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Cornell President Says "Intelligent Design" Religion, Not Science

By William Kates/
Associated Press
      ITHACA, N.Y. — Cornell University Interim President Hunter Rawlings III on Friday condemned the teaching of intelligent design as science, calling it "a religious belief masquerading as a secular idea.''
    "Intelligent design is not valid science,'' Rawlings told nearly 700 trustees, faculty and other school officials attending Cornell's annual board meeting.
    "It has no ability to develop new knowledge through hypothesis testing, modification of the original theory based on experimental results and renewed testing through more refined experiments that yield still more refinements and insights,'' Rawlings said.
    Rawlings, Cornell's president from 1995 to 2003, is now interim president in the wake of this summer's sudden departure of former Cornell president Jeffrey Lehman.
    Intelligent design is a theory that says life is too complex to have developed through evolution, implying a higher power must have had a hand. It has been harshly criticized by The National Academy of Sciences and the American Association for the Advancement of Science, which have called it repackaged creationism and improper to include in scientific education.
    There are brewing disputes involving evolution and intelligent design in at least 20 states and numerous school districts nationwide, including California, New Mexico, Kansas and Pennsylvania.
    The Rio Rancho school board voted on Aug. 22 to adopt a policy allowing alternative theories of evolution to be discussed in science classes.
    The policy was proposed by board member and full-time pastor Don Schlichte. Other board members who supported the measure have strong Christian ties.
    President Bush elevated the controversy in August when he said that schools should teach intelligent design along with evolution.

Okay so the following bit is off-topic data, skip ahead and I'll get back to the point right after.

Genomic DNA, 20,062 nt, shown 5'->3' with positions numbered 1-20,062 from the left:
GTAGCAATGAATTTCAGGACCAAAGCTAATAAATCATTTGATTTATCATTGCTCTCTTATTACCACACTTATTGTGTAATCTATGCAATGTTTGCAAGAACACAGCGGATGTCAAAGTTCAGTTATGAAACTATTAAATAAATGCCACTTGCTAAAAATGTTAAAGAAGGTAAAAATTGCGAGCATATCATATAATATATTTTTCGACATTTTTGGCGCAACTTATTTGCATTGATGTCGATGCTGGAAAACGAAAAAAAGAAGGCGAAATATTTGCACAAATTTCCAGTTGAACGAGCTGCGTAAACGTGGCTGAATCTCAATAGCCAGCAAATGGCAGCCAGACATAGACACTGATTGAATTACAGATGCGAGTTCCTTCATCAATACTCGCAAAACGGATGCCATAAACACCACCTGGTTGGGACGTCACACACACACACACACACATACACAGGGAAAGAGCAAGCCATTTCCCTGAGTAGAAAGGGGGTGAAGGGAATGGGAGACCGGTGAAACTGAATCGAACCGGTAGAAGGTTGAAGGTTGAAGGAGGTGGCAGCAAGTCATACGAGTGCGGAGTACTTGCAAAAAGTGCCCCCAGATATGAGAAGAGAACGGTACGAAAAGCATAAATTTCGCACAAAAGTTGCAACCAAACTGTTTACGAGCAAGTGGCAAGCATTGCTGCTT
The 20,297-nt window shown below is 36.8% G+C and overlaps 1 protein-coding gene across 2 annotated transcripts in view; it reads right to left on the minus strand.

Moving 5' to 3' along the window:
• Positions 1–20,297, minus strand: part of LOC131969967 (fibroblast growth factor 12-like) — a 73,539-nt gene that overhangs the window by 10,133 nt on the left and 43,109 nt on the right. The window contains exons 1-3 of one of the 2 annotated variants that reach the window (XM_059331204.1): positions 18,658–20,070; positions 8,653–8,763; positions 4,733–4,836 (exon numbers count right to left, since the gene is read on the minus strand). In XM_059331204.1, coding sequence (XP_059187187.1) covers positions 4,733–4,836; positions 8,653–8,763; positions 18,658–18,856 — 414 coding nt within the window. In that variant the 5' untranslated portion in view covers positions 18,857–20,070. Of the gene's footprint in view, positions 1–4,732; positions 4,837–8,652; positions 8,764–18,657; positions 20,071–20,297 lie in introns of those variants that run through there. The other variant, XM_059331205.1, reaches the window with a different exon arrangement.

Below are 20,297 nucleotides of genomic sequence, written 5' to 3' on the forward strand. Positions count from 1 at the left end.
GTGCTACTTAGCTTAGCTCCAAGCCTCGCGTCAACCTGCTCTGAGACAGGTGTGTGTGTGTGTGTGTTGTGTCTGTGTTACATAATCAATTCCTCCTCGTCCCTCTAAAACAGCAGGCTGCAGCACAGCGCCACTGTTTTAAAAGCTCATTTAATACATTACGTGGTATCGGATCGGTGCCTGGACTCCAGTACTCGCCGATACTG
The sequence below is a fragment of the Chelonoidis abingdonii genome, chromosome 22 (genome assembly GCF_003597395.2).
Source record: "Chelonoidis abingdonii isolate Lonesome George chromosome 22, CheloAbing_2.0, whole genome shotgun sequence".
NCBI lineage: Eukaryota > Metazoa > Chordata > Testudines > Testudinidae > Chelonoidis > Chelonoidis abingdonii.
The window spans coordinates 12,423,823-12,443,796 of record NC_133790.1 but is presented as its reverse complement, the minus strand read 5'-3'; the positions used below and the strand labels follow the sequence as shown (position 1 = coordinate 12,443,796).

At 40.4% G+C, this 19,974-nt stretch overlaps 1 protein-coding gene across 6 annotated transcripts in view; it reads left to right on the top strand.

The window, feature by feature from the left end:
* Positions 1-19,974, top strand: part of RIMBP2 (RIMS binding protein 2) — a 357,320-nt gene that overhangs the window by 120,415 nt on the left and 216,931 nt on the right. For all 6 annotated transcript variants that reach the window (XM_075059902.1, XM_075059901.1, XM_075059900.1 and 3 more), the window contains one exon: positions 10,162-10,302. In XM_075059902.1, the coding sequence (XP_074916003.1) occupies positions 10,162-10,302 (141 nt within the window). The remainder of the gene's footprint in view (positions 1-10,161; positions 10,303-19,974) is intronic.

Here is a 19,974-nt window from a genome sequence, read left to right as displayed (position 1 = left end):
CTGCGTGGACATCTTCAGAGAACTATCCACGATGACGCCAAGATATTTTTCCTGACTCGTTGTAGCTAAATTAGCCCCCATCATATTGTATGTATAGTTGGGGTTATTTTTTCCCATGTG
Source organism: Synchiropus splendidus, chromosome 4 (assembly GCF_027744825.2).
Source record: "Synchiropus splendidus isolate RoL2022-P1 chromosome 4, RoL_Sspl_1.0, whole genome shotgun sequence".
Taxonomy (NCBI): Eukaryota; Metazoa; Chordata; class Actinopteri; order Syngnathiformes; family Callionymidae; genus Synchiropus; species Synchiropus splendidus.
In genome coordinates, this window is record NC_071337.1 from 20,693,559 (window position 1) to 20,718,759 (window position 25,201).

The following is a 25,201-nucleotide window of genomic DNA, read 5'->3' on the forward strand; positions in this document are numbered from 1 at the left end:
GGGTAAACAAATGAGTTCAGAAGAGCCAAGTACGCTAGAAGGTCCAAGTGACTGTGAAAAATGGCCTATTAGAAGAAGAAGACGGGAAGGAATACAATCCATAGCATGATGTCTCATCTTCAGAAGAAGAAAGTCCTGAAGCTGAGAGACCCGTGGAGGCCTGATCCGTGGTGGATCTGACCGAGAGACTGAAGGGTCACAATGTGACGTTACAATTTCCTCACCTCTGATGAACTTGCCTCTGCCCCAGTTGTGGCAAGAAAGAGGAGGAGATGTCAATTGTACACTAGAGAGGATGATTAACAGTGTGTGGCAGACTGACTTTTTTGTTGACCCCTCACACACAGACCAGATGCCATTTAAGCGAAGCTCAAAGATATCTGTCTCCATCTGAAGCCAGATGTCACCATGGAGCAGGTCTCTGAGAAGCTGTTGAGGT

Many Americans, including some supporters of evolution, believe intelligent design should be taught with evolution. Rawlings said a large minority of Americans — nearly 40 percent — want creationism taught in public schools instead of evolution.
    For those reasons, Rawlings said he felt it "imperative'' to use his state-of-the-university address — usually a recitation of the school's progress over the last year — to speak out against intelligent design, which he said has "put rational thought under attack.''
    Rawlings noted that this is not the first time evolution has been challenged. Similar groundswells rose against it in the 1860s, shortly after Charles Darwin published "On the Origin of Species by Means of Natural Selection,'' and in the 1920s, culminating in the famous "monkey trial'' involving Tennessee high school biology teacher John Scopes. Evolution also was the focus again in 1987 when the U.S. Supreme Court ruled that Louisiana's "Creationism Act'' was invalid.
    Rawlings' comments aren't the first time in which Cornell has stepped up to defend science.
    Cornell's first president, Andrew Dickson White, wrote a two-volume work, "A History of the Warfare of Science with Theology in Christendom,'' in which he sought to provide his readers with a clear distinction between theology and science.
    However, Rawlings also said Cornell has a history of supporting religious freedom. The campus is home to 26 different religious groups and has even designed its dining options to encourage religious observance, he said.
    Rawlings said intelligent design needs to be discussed, but in its proper context.
    "We should not suspend, or rather annul, the rules of science in order to allow any idea into American education. Intelligent design is a subjective concept. It is, at its core, a religious belief,'' he said.